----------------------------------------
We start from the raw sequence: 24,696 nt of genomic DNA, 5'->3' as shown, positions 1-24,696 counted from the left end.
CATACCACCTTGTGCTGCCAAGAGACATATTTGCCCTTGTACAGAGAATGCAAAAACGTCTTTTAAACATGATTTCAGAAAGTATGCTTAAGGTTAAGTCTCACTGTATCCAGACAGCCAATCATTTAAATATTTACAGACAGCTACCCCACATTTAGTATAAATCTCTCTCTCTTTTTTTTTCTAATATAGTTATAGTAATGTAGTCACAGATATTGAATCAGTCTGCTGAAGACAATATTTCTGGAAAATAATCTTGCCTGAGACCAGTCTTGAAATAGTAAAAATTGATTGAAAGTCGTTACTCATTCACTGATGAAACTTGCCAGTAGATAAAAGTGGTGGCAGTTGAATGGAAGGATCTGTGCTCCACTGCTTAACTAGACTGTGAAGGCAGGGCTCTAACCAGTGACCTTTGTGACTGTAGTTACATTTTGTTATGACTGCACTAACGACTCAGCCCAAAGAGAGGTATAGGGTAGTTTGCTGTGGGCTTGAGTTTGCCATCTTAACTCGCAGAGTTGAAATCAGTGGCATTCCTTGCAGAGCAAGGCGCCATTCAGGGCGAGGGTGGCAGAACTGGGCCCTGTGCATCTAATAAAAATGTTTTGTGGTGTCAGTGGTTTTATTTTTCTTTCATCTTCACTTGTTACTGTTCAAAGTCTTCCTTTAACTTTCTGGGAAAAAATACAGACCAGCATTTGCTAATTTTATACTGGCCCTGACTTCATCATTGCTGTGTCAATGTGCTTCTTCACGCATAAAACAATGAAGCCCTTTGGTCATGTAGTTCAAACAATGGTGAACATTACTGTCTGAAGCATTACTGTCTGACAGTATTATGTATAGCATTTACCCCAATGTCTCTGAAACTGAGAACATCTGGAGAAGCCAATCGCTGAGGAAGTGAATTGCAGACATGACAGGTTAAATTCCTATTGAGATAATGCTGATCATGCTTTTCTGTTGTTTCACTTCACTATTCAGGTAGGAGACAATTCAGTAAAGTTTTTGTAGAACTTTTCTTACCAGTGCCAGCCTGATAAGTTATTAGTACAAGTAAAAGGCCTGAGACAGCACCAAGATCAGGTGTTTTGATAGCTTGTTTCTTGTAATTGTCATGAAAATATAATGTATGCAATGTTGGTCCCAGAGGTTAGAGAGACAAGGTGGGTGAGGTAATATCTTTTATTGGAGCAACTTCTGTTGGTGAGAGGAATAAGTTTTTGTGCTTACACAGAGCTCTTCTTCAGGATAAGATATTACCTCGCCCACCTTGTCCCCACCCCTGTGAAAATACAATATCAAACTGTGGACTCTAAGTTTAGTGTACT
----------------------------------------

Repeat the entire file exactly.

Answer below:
We start from the raw sequence: 24,696 nt of genomic DNA, 5'->3' as shown, positions 1-24,696 counted from the left end.
CATACCACCTTGTGCTGCCAAGAGACATATTTGCCCTTGTACAGAGAATGCAAAAACGTCTTTTAAACATGATTTCAGAAAGTATGCTTAAGGTTAAGTCTCACTGTATCCAGACAGCCAATCATTTAAATATTTACAGACAGCTACCCCACATTTAGTATAAATCTCTCTCTCTTTTTTTTTCTAATATAGTTATAGTAATGTAGTCACAGATATTGAATCAGTCTGCTGAAGACAATATTTCTGGAAAATAATCTTGCCTGAGACCAGTCTTGAAATAGTAAAAATTGATTGAAAGTCGTTACTCATTCACTGATGAAACTTGCCAGTAGATAAAAGTGGTGGCAGTTGAATGGAAGGATCTGTGCTCCACTGCTTAACTAGACTGTGAAGGCAGGGCTCTAACCAGTGACCTTTGTGACTGTAGTTACATTTTGTTATGACTGCACTAACGACTCAGCCCAAAGAGAGGTATAGGGTAGTTTGCTGTGGGCTTGAGTTTGCCATCTTAACTCGCAGAGTTGAAATCAGTGGCATTCCTTGCAGAGCAAGGCGCCATTCAGGGCGAGGGTGGCAGAACTGGGCCCTGTGCATCTAATAAAAATGTTTTGTGGTGTCAGTGGTTTTATTTTTCTTTCATCTTCACTTGTTACTGTTCAAAGTCTTCCTTTAACTTTCTGGGAAAAAATACAGACCAGCATTTGCTAATTTTATACTGGCCCTGACTTCATCATTGCTGTGTCAATGTGCTTCTTCACGCATAAAACAATGAAGCCCTTTGGTCATGTAGTTCAAACAATGGTGAACATTACTGTCTGAAGCATTACTGTCTGACAGTATTATGTATAGCATTTACCCCAATGTCTCTGAAACTGAGAACATCTGGAGAAGCCAATCGCTGAGGAAGTGAATTGCAGACATGACAGGTTAAATTCCTATTGAGATAATGCTGATCATGCTTTTCTGTTGTTTCACTTCACTATTCAGGTAGGAGACAATTCAGTAAAGTTTTTGTAGAACTTTTCTTACCAGTGCCAGCCTGATAAGTTATTAGTACAAGTAAAAGGCCTGAGACAGCACCAAGATCAGGTGTTTTGATAGCTTGTTTCTTGTAATTGTCATGAAAATATAATGTATGCAATGTTGGTCCCAGAGGTTAGAGAGACAAGGTGGGTGAGGTAATATCTTTTATTGGAGCAACTTCTGTTGGTGAGAGGAATAAGTTTTTGTGCTTACACAGAGCTCTTCTTCAGGATAAGATATTACCTCGCCCACCTTGTCCCCACCCCTGTGAAAATACAATATCAAACTGTGGACTCTAAGTTTAGTGTACT